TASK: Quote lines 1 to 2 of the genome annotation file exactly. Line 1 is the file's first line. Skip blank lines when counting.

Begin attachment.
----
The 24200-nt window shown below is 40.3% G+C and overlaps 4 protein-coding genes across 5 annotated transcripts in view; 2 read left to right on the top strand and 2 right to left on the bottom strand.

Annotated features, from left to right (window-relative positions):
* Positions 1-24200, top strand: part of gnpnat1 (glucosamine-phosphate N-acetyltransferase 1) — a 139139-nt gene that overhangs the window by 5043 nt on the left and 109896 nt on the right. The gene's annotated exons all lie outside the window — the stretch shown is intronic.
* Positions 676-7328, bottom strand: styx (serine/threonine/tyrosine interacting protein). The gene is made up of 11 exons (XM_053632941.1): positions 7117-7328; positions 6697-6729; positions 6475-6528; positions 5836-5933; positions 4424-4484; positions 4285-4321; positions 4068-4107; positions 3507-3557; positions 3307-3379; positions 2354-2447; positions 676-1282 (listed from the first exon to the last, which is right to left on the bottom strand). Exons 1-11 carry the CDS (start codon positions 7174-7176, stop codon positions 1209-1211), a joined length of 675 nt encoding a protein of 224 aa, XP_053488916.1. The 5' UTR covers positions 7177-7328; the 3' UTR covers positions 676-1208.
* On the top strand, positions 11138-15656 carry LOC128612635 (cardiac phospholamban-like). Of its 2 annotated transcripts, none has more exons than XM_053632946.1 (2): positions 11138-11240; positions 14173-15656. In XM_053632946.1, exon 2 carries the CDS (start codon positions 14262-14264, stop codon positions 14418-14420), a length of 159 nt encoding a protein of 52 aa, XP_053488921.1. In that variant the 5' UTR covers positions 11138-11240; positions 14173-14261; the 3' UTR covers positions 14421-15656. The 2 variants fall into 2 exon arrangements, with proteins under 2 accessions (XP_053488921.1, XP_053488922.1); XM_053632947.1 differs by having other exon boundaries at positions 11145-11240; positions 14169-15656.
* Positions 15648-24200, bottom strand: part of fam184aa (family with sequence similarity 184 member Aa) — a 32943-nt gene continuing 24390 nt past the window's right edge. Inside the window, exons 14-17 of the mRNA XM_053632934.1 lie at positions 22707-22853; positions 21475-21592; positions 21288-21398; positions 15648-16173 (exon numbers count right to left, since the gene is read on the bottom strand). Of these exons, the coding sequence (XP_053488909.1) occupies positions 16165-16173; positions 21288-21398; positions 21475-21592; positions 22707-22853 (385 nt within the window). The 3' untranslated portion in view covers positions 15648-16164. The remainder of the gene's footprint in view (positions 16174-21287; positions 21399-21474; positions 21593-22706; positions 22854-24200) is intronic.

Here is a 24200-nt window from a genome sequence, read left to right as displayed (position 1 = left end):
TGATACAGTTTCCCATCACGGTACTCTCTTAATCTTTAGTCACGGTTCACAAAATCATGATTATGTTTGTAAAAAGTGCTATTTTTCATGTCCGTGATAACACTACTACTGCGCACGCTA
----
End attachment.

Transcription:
The 24200-nt window shown below is 40.3% G+C and overlaps 4 protein-coding genes across 5 annotated transcripts in view; 2 read left to right on the top strand and 2 right to left on the bottom strand.

Annotated features, from left to right (window-relative positions):